Tuesday, June 20, 2006

Yet Another Secret Spying Program Revelation

Via AMERICAblog, which did some key early reporting on this issue, the AP is reporting:
Numerous federal and local law enforcement agencies have bypassed subpoenas and warrants designed to protect civil liberties and gathered Americans' personal telephone records from private-sector data brokers.

These brokers, many of whom advertise aggressively on the Internet, have gotten into customer accounts online, tricked phone companies into revealing information and even acknowledged that their practices violate laws, according to documents gathered by congressional investigators and provided to The Associated Press.

The law enforcement agencies include offices in the Homeland Security Department and Justice Department — including the FBI and U.S. Marshal's Service — and municipal police departments in California, Colorado, Florida, Georgia and Utah. Experts believe hundreds of other departments frequently use such services.

John in DC notes that after AMERICAblog obtained Gen. Wes Clark's cell phone records on the internet to demonstrate the ease of obtaining anyone's private records,
As a result, there was a big media uproar, the US House passed legislation unanimously, 409-0, to fix the problem, and the Senate was even considering legislation.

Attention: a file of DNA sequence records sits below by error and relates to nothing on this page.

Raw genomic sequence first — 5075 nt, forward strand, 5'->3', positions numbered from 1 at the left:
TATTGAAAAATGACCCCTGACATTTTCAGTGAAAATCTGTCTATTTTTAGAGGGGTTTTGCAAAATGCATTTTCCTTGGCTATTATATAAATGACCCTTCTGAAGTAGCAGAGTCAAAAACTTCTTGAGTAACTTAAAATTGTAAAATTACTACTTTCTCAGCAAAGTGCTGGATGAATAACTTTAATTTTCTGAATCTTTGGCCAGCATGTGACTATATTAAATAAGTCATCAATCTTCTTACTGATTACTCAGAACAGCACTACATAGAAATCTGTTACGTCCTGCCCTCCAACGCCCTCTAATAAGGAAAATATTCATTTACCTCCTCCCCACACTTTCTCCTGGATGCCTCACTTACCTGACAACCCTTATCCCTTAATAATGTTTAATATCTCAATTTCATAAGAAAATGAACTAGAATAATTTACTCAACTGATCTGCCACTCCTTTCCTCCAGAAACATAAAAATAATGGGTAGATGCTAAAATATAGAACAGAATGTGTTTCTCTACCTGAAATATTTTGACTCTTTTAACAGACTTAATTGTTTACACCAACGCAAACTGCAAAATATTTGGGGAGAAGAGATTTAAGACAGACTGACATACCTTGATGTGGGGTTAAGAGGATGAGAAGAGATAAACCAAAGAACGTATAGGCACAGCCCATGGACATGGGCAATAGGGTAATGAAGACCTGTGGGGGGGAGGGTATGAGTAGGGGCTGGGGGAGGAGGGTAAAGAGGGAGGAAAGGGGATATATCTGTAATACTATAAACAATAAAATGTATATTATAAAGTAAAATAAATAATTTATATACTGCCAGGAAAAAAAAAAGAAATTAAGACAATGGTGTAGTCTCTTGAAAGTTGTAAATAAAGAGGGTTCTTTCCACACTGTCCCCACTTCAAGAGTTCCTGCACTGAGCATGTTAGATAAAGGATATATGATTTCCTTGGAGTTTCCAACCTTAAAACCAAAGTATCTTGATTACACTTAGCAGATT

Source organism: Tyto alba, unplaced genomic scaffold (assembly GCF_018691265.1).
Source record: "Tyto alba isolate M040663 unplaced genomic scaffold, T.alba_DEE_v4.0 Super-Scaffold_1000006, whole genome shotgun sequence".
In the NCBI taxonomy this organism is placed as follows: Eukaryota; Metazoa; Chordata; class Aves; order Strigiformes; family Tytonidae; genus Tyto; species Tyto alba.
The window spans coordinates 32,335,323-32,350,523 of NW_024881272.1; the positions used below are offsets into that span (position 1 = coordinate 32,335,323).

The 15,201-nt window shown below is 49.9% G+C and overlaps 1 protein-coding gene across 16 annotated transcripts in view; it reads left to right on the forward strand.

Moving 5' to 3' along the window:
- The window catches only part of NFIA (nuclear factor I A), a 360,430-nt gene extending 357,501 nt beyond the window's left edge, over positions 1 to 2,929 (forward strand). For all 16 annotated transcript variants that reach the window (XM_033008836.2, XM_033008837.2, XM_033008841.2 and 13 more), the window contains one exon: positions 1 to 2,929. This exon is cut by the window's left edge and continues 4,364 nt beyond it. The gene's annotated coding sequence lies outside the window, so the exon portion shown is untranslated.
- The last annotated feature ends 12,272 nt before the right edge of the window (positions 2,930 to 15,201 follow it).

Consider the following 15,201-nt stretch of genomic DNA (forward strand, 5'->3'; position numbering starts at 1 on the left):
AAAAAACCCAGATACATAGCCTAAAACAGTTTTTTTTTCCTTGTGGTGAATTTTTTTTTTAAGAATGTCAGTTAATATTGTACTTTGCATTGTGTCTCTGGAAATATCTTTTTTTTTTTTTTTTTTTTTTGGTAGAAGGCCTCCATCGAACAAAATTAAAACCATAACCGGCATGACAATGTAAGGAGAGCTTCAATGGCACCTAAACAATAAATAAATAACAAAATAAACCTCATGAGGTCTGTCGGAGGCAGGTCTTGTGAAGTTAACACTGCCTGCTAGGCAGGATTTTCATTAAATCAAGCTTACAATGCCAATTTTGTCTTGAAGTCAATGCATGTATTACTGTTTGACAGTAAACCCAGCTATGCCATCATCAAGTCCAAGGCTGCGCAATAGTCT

. . .

Now, this gets even more interesting. While the House passed one bill that would address this issue, a second piece of legislation was due to be debated on the House floor on the same day that US[A] Today revealed that Bush was using AT&T and other phone companies to spy on you. That day the House legislation suddenly disappeared and never was to be seen again. No one knows how it disappeared or who pulled it (though it had to be a Republican, like Denny Hastert, since they control the House). And even more interesting, for some unexplained reason the Senate legislation has gone nowhere. Bill Frist just won't move it.

So, let's get this straight: the cell phone records on the internet scandal and the NSA spying scandal suddenly appear closely connected, and the Congress suddenly changes course and decides that its none of their business.


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